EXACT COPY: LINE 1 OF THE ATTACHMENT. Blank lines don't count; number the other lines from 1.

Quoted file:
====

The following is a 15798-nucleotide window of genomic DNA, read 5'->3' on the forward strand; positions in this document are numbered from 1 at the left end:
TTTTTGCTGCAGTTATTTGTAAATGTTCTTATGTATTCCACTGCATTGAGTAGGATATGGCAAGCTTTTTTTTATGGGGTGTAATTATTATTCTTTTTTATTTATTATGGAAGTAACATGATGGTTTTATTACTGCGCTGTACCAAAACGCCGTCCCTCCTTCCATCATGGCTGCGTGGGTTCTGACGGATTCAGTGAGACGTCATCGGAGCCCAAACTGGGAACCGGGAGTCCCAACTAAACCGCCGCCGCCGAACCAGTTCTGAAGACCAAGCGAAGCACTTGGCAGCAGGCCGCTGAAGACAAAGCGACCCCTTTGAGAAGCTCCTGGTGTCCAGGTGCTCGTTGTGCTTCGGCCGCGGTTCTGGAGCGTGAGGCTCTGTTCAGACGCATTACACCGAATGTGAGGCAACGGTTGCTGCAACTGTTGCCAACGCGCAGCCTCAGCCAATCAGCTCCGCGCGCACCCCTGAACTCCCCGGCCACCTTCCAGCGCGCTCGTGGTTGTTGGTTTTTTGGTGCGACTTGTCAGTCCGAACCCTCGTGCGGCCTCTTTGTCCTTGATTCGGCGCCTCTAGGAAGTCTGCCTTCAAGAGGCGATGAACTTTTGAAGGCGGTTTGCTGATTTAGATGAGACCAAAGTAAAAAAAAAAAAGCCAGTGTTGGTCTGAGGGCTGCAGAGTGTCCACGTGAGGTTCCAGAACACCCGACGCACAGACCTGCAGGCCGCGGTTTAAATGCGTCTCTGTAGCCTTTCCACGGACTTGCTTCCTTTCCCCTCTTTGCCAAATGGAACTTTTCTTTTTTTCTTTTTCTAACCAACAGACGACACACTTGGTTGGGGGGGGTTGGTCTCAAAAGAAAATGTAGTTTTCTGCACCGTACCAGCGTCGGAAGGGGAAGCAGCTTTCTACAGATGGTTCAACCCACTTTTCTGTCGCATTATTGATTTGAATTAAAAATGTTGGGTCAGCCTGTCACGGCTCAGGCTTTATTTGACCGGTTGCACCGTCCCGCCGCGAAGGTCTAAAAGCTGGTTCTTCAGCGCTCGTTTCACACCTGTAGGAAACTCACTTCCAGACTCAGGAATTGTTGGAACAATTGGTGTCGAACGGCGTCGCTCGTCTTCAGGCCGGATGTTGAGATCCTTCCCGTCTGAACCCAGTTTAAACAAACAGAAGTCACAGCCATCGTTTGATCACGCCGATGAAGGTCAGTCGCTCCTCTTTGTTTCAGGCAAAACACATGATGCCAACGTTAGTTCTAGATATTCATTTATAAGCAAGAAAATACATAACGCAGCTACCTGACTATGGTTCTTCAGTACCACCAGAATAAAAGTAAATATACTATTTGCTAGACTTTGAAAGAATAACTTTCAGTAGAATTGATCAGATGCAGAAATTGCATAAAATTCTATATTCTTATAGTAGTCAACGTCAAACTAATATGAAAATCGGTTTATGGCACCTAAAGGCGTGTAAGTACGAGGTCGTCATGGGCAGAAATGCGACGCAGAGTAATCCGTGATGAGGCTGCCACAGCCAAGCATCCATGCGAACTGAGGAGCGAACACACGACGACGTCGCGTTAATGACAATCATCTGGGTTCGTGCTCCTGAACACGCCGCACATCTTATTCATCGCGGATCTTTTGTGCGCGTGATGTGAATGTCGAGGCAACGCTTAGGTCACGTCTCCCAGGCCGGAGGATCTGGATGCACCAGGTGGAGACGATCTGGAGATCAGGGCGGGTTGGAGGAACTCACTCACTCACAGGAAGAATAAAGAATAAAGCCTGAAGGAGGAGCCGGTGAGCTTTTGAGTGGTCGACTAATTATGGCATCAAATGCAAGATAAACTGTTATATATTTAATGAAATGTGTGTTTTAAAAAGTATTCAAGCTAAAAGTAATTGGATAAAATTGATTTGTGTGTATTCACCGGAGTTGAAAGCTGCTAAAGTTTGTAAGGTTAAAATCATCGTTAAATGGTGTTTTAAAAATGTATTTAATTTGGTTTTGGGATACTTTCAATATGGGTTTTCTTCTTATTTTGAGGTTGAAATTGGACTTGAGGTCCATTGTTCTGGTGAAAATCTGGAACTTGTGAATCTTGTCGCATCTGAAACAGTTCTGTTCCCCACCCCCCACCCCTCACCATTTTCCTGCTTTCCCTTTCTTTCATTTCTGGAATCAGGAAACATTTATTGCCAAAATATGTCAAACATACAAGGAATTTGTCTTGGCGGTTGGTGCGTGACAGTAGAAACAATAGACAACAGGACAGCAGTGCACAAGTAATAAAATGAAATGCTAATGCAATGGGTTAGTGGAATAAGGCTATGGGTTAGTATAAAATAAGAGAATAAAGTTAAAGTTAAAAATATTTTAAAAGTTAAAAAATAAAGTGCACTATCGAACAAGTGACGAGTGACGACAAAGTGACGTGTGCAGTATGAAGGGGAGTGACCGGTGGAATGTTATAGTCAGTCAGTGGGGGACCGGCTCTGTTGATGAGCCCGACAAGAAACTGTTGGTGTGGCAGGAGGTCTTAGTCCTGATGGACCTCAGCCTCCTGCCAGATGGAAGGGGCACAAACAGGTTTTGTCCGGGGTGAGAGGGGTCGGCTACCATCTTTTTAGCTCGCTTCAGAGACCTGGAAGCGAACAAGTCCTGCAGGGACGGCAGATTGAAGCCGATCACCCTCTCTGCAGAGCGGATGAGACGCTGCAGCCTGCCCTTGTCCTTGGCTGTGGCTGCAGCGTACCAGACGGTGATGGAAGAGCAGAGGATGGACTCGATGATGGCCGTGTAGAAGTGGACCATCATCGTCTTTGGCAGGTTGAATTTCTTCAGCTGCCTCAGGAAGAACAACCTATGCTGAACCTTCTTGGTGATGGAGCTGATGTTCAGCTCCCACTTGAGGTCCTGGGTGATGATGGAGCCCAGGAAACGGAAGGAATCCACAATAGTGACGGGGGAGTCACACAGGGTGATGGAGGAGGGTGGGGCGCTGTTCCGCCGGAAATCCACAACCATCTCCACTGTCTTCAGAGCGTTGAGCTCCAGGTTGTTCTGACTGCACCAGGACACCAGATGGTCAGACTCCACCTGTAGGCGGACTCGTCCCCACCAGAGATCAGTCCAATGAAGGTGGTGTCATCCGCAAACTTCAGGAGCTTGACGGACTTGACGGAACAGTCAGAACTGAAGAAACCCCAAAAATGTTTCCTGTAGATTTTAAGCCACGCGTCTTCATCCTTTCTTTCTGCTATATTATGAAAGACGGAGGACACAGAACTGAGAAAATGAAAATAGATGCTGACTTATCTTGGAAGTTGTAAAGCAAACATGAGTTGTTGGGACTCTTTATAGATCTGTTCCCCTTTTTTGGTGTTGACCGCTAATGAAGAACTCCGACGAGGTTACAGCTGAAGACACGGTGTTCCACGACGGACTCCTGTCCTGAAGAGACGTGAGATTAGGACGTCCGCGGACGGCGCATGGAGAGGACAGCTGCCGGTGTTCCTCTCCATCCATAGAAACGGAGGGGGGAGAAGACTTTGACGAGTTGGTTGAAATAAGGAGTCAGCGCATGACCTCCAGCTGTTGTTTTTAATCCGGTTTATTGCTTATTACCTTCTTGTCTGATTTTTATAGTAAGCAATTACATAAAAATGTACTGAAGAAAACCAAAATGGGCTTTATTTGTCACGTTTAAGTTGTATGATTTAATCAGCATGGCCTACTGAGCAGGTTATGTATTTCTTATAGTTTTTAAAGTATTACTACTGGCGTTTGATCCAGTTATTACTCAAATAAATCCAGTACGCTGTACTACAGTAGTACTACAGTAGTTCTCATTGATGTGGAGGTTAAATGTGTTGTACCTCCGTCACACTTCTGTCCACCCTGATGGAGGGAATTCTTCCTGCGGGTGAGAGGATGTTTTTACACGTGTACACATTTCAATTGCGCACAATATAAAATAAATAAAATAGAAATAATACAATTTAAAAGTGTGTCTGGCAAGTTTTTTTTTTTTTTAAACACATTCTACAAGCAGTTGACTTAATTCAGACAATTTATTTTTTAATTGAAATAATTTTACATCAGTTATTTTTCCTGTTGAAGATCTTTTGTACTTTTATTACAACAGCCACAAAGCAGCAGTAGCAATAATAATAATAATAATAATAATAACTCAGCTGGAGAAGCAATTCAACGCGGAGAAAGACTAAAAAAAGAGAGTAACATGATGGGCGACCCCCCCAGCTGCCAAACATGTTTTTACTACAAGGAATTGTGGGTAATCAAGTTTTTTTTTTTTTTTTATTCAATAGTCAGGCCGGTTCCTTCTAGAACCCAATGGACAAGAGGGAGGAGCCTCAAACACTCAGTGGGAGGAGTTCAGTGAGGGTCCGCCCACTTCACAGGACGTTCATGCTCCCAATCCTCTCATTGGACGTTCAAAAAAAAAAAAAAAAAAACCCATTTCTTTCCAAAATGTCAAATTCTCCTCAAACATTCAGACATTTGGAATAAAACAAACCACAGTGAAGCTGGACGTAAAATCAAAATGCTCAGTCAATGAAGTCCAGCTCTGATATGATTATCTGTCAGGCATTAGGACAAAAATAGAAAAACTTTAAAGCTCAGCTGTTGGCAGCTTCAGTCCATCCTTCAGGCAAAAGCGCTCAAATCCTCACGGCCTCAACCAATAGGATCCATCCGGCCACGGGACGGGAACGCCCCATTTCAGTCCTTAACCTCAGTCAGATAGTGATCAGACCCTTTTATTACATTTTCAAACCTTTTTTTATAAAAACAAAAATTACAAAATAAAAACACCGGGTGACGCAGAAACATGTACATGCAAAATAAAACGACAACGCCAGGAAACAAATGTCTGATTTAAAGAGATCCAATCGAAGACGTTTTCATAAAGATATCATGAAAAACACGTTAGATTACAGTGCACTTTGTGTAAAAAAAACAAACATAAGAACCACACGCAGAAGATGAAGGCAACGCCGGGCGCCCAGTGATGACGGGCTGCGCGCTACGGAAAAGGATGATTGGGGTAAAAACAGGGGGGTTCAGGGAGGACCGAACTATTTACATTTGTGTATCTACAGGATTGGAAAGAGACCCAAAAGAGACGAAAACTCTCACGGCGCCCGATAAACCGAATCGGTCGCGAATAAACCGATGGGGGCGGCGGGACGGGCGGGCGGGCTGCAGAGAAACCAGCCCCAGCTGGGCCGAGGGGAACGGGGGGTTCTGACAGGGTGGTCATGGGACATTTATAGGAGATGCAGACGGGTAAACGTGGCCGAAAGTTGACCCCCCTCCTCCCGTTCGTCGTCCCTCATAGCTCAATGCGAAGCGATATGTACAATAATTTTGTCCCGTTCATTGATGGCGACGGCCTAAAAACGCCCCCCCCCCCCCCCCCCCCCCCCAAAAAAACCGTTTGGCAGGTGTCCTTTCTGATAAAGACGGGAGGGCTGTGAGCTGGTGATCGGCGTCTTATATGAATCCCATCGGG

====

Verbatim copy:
The following is a 15798-nucleotide window of genomic DNA, read 5'->3' on the forward strand; positions in this document are numbered from 1 at the left end: